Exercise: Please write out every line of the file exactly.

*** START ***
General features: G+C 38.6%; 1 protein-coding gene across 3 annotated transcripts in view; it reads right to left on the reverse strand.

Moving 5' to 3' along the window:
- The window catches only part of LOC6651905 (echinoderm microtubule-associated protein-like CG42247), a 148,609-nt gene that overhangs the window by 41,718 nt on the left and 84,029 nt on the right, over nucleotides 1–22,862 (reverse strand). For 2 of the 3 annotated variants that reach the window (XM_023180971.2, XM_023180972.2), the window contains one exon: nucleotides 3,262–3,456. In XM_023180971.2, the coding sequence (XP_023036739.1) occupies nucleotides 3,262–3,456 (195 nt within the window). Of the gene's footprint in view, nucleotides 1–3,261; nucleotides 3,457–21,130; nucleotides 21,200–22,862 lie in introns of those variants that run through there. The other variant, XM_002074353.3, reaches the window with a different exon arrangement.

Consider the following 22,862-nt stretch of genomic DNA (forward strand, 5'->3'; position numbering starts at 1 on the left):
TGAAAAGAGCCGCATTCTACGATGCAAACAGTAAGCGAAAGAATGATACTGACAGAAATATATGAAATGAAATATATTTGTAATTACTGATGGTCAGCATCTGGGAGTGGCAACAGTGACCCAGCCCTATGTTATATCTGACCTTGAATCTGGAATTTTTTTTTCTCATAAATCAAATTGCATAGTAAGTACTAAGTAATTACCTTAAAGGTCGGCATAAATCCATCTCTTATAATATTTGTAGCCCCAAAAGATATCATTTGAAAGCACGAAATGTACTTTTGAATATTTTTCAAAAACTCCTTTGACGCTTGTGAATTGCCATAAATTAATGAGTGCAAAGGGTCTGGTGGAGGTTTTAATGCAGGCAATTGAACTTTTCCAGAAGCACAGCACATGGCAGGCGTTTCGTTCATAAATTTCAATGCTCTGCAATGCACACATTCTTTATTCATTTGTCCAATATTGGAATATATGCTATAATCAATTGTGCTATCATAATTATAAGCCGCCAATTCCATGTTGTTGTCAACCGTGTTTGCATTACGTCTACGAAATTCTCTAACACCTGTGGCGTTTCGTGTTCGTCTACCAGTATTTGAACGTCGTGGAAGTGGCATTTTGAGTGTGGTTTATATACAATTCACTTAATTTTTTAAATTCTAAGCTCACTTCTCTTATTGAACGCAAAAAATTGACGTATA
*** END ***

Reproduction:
General features: G+C 38.6%; 1 protein-coding gene across 3 annotated transcripts in view; it reads right to left on the reverse strand.

Moving 5' to 3' along the window:
- The window catches only part of LOC6651905 (echinoderm microtubule-associated protein-like CG42247), a 148,609-nt gene that overhangs the window by 41,718 nt on the left and 84,029 nt on the right, over nucleotides 1–22,862 (reverse strand). For 2 of the 3 annotated variants that reach the window (XM_023180971.2, XM_023180972.2), the window contains one exon: nucleotides 3,262–3,456. In XM_023180971.2, the coding sequence (XP_023036739.1) occupies nucleotides 3,262–3,456 (195 nt within the window). Of the gene's footprint in view, nucleotides 1–3,261; nucleotides 3,457–21,130; nucleotides 21,200–22,862 lie in introns of those variants that run through there. The other variant, XM_002074353.3, reaches the window with a different exon arrangement.

Consider the following 22,862-nt stretch of genomic DNA (forward strand, 5'->3'; position numbering starts at 1 on the left):
TGAAAAGAGCCGCATTCTACGATGCAAACAGTAAGCGAAAGAATGATACTGACAGAAATATATGAAATGAAATATATTTGTAATTACTGATGGTCAGCATCTGGGAGTGGCAACAGTGACCCAGCCCTATGTTATATCTGACCTTGAATCTGGAATTTTTTTTTCTCATAAATCAAATTGCATAGTAAGTACTAAGTAATTACCTTAAAGGTCGGCATAAATCCATCTCTTATAATATTTGTAGCCCCAAAAGATATCATTTGAAAGCACGAAATGTACTTTTGAATATTTTTCAAAAACTCCTTTGACGCTTGTGAATTGCCATAAATTAATGAGTGCAAAGGGTCTGGTGGAGGTTTTAATGCAGGCAATTGAACTTTTCCAGAAGCACAGCACATGGCAGGCGTTTCGTTCATAAATTTCAATGCTCTGCAATGCACACATTCTTTATTCATTTGTCCAATATTGGAATATATGCTATAATCAATTGTGCTATCATAATTATAAGCCGCCAATTCCATGTTGTTGTCAACCGTGTTTGCATTACGTCTACGAAATTCTCTAACACCTGTGGCGTTTCGTGTTCGTCTACCAGTATTTGAACGTCGTGGAAGTGGCATTTTGAGTGTGGTTTATATACAATTCACTTAATTTTTTAAATTCTAAGCTCACTTCTCTTATTGAACGCAAAAAATTGACGTATA